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It is a late-medieval town nestled gently on Colle Cerreto Piano along the Via Salaria, the ancient Roman road, 10 km from Rieti. Behind it, to the north, rises Monte Terminillo (m. 2216) while at its feet flows the river Velino. In the location of Santa Rufina, Cupaello, different minerals have been found.

Founded in 1308 by King Charles II of Anjou, it was called Città Ducale in honour of Roberto, Duke of Calabria, son of Charles and heir to the throne of the Kingdom of Naples. At that time  it represented the northernmost bastion (after Civitella del Tronto ). This aspect remained intact even when the realm took the name of Kingdom of the Two Sicilies.

It passed from the domination of the Angevins to the Aragonese, and it obtained the privilege to coin money and proved true to the Aragonese while having to withstand continuous struggles against Rieti in defense of the Kingdom of Naples. During the sixteenth century it obtained the title of City and became the seat of the diocese under Pope Alexander VI. It was given in fief by Emperor Charles V to his daughter Margaret of Austria, who was married to Ottavio Farnese.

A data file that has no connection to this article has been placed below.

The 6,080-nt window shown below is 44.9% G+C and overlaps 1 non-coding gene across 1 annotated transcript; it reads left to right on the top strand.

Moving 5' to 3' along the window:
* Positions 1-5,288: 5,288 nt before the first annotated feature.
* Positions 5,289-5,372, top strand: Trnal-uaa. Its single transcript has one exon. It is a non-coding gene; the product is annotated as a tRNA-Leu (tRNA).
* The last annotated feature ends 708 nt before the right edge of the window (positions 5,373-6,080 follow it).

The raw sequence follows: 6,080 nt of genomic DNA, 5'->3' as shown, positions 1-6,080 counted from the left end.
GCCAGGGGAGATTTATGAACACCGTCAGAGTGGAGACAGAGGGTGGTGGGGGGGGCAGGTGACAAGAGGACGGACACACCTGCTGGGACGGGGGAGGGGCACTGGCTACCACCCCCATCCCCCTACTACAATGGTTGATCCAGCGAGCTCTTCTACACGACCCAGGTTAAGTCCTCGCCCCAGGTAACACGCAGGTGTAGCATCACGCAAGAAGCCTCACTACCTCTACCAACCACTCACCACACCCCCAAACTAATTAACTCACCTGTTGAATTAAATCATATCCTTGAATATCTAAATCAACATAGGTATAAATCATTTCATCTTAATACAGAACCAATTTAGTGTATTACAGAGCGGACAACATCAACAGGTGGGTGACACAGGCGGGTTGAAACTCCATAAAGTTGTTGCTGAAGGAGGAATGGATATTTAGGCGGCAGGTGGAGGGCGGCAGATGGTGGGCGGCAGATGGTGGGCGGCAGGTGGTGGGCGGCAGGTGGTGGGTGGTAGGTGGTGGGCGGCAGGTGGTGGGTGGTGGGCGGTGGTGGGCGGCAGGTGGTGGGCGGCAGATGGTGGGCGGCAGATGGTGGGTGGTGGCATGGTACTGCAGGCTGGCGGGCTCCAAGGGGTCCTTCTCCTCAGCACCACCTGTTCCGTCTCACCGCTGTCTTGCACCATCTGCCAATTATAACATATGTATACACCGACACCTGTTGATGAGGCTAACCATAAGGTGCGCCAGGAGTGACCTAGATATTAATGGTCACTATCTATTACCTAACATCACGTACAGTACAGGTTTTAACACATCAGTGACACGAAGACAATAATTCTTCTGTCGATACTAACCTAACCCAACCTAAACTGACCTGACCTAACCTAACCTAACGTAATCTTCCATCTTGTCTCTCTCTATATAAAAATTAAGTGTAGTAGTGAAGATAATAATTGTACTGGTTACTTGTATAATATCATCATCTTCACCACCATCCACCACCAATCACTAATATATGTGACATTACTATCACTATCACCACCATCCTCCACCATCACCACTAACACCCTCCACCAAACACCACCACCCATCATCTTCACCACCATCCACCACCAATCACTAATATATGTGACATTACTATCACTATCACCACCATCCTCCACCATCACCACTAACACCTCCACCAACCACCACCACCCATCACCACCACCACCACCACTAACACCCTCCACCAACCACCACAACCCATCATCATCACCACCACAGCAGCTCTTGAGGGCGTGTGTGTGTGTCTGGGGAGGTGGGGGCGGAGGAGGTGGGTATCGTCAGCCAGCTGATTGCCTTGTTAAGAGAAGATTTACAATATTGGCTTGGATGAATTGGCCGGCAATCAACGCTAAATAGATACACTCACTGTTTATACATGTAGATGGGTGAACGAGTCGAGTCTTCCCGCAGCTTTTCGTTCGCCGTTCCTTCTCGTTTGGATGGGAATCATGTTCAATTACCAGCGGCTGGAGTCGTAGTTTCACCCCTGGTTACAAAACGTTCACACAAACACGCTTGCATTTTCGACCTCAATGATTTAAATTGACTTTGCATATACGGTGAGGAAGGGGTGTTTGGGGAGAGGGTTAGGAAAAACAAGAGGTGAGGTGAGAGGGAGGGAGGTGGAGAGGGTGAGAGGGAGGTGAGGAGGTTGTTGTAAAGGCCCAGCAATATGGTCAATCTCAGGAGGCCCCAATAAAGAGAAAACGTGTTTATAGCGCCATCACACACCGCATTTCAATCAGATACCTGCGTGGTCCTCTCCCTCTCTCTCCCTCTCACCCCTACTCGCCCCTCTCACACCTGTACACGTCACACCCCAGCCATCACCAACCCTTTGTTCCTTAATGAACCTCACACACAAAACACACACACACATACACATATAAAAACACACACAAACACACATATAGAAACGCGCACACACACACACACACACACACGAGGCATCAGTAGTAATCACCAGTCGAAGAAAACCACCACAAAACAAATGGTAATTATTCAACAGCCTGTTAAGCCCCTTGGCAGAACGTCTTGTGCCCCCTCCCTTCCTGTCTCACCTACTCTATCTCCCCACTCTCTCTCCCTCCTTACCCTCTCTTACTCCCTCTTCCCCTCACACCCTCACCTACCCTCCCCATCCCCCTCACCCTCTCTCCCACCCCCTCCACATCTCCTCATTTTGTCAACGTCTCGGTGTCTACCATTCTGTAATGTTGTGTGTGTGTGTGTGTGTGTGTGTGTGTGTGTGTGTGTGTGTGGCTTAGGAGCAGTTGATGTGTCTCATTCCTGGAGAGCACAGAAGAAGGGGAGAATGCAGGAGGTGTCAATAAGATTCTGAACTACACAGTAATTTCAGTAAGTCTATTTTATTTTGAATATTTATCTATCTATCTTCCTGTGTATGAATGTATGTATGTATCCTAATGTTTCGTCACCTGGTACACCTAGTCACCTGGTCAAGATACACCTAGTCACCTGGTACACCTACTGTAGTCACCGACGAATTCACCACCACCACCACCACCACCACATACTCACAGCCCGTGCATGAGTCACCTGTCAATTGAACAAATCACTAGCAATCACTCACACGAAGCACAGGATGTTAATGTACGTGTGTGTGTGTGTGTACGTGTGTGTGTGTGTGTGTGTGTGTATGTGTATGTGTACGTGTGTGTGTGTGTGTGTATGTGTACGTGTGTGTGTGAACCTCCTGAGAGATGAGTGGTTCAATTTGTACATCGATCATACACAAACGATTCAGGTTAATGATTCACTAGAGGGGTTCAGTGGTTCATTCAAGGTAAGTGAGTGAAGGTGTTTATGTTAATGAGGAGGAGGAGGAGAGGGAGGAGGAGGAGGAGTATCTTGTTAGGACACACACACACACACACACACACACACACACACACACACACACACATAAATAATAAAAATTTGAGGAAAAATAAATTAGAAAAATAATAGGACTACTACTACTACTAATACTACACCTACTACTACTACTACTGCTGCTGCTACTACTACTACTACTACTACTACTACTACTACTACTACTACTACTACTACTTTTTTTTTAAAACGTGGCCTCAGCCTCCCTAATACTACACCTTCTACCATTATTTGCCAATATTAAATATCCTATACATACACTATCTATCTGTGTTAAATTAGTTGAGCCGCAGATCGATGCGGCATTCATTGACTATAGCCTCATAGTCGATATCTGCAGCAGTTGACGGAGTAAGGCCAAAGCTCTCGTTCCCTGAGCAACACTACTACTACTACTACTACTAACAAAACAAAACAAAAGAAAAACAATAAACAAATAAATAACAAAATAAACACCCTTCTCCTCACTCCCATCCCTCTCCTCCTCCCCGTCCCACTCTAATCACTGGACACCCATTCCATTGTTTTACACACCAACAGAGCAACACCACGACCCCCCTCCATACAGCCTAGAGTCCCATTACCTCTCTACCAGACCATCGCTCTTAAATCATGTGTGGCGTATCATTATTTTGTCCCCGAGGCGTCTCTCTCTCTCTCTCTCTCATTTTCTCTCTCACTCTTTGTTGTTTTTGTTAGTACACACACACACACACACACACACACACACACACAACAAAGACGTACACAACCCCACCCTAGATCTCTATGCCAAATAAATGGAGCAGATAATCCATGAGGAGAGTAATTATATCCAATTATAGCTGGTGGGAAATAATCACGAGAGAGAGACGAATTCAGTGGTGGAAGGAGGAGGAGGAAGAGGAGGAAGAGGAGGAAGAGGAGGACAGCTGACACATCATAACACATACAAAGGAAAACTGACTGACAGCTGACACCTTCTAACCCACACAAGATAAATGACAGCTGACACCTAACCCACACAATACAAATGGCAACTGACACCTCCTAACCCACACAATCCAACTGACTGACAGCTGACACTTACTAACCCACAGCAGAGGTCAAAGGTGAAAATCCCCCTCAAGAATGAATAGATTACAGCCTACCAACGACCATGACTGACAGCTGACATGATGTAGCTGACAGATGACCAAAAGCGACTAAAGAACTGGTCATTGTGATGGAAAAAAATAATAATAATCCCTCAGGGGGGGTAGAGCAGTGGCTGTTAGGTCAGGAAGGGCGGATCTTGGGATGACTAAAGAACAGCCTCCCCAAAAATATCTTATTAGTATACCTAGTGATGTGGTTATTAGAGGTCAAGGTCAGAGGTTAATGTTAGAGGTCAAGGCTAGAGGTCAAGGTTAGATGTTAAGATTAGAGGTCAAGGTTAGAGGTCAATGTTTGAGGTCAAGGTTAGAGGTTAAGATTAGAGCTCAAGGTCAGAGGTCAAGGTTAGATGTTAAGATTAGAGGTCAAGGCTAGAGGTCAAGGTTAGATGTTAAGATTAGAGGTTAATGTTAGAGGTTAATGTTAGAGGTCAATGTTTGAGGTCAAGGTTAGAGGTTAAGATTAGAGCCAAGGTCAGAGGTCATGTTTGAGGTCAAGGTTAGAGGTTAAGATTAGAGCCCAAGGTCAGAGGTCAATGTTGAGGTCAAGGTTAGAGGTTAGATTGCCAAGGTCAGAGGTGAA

After the domination of the Farnese, came under the direct authority of the Bourbons of Naples, and was administratively included in the province of Abruzzo Ulteriore Secondo, with capital L’Aquila, until 1861; it was frontier land, and home to an important customs point near the village of Santa Rufina, where the old state border ran which, until 1927, was still the provincial border between Abruzzo and Umbria.

In the first half of the nineteenth century near Cittaducale what is remembered as the first battle of the Risorgimento took place, the battle between the Austrian army and the Neapolitan troops commanded by Guglielmo Pepe.